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Elliott Morss | January 18th, 2018

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Where in the World to Invest? A Search of the Globe

Where in the World to Invest? A Search of the Globe
© Elliott R. Morss, Ph.D.


It is easy to remain fixated on the US. Buoyed on by the Trump Presidency, US stocks continue up. But as measured by standard indices such as price/earnings ratios, US markets are high.

So where else, and by what standards do we choose?

Regional Growth

Consider first what is happening regionally as measured by projected GDP and population growth rates. Table 1 indicates that the populations of Sub-Saharan Africa are growing most rapidly followed by North Africa and the Middle East. Rapid urbanization is slowing growth rates in other regions. Population growth will at some point become a spur to economic growth as demand from growing middle classes emerge. When it comes to present-day economic growth, Asia leads all other regions.

Table 1. – Projected Population and GDP Growth Rates, By Region

Source: FocusEconomics


From regions, I went to countries with populations of 5 million and up. I screened out countries facing significant political and military uncertainties. And as in Table 1, I look at countries using economic and population growth as proxies. I also include the size of the government deficit as an indicator of how well the government is managing the country’s finances. Green indicates an impressive number while red signifies a problem area.

Remember BRIC – Brazil, Russia, India and China. And at one point, I thought Brazil would be one of the leading countries in the first half of the 21st century. And Russia has serious problems. I worry about India’s rapid growth and its failure to invest in needed infrastructure. China made the infrastructure investments but is now in the tricky process of transitioning from a country driven by export growth to one trying to satisfy the demands of a rapidly growing middle class.

Costa Rica, the Dominican Republic and Peru are my choices in South America. They have progressed steadily over the last decade. The population and GDP growth numbers for the Côte d’Ivoire and Ghana are impressive. In Eastern Europe, Uzbekistan is growing rapidly and is actually running a small government surplus!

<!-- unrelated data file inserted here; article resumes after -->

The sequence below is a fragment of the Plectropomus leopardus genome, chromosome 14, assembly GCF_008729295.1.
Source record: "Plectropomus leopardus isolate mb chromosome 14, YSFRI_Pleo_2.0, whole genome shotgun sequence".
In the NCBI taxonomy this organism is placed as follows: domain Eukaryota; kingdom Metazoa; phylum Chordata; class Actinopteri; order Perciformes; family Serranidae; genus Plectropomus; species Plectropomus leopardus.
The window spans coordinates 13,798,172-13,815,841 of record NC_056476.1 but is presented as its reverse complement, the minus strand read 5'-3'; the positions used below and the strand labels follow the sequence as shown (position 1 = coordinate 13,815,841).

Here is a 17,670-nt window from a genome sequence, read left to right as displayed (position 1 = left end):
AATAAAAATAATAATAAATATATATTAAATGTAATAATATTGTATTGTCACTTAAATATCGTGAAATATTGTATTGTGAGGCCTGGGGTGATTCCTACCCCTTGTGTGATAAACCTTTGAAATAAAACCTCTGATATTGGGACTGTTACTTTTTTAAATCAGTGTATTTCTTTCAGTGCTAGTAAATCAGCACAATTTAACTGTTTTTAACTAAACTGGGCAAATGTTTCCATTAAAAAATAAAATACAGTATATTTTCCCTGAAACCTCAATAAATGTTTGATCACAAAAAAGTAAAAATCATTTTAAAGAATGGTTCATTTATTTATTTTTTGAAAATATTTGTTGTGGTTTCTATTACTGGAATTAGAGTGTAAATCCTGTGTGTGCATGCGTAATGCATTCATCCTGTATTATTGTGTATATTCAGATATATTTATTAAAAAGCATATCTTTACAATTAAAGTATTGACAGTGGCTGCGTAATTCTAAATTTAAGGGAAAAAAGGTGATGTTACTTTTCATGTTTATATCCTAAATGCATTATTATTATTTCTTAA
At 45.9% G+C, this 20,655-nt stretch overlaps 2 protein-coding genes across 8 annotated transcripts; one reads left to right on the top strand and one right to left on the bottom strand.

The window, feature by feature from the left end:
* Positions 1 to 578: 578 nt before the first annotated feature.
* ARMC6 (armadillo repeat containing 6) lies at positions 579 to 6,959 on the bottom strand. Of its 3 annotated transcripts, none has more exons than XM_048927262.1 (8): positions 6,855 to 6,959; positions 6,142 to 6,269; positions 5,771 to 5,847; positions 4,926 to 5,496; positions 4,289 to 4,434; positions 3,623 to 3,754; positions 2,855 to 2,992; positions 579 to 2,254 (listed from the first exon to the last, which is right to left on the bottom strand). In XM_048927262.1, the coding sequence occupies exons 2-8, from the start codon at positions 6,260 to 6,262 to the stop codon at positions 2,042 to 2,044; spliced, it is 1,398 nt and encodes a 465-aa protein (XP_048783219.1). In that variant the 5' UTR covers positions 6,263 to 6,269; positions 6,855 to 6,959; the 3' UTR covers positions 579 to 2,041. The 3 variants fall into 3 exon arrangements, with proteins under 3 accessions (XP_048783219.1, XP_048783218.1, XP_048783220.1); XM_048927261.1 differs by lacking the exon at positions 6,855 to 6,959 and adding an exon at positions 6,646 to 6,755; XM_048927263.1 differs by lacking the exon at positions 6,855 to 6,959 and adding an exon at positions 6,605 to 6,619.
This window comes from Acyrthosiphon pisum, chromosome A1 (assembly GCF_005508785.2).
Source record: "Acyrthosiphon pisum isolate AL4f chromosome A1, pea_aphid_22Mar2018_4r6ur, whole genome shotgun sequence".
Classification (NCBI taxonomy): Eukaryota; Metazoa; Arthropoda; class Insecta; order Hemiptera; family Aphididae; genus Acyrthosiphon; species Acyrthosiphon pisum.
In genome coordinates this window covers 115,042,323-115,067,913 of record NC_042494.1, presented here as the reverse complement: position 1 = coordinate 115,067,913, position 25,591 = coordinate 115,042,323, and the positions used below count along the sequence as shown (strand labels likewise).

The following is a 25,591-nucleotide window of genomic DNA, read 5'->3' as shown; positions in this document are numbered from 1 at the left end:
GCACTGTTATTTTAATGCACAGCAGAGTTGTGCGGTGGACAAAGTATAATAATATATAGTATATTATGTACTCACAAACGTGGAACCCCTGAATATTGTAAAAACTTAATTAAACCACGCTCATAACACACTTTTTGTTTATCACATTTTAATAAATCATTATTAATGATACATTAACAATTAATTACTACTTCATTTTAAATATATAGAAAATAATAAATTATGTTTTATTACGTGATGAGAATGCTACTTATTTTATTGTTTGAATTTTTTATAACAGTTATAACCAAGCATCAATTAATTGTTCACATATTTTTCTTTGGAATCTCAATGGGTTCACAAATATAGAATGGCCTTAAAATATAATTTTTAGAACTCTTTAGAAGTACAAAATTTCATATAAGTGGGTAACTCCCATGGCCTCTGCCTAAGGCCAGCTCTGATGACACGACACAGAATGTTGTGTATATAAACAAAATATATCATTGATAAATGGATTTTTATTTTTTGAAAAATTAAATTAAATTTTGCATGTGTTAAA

In Asia, my favorites are Cambodia, Thailand and Vietnam. They are “smaller” countries but they have demonstrated the ability to grow steadily, even during political uncertainties. As I have written, India worries me. A democratic form of government is not well suited for a rapidly developing country.

Table 2. – Promising Countries for Investments

Sources: IMF, FocusEconomics

Investment Vehicles

Table 3 provides information on how to invest in countries I have mentioned above. If a country-specific ETF is not available, I would not invest without physically visiting the country and finding someone I trust to handle transactions.

Table 3. – How to Invest in Selected Countries

Sources: World Federation of Exchanges, Yahoo Finance, Bloomberg

The above is a starting point for research on investing around the globe.


  1. Carl Tretner


    Serious problems in Russia ? – I guess you missed the boom on the Russian stock. exchange. Read the latest IMF-Report. The Russians are not doing badly. They have a very modern budget system (they had a very smart German consultant ?) and are very carefully fixing the assumptions. In addition they aim to become independent of the Dollar by accumulating gold.

  2. The problems in Russia have nothing to do with budget systems. The two primary problems are:

    1. No history with using Western-style markets. From the Tsars forward, Russia has used central planning to allocate resources.

    2. Governance. If Putin does not like you, he kills you and seizes the assets of your company.

  3. Hello,

    interesting article. But I do have a question. Is the ETF the only option for investment? I think sometimes the most profitable and less risky opportunities hide in places where you invest directly to specific businesses. Also I miss one country that I would like to advocate for and that is Lithuania. (And even the whole Baltic states region) Lithuania is young, ambitious, its GDP growth for the first quarter of 2017 was 1.4% and the annual change is projected to be 4.1% ( I understood that Lithuania was not analyzed and mentioned in the article just because it does dot reach the 5 million people threshold (as all other baltic states too) but I think that there could hide huge opportunities too so I suggest to look into it. Some more numbers and presentations could be found here . Lithuania’s government is stable and its debt is relatively low There live many educated people. I personally suggest for investors to take a look into it too, not just write it off because it is small.

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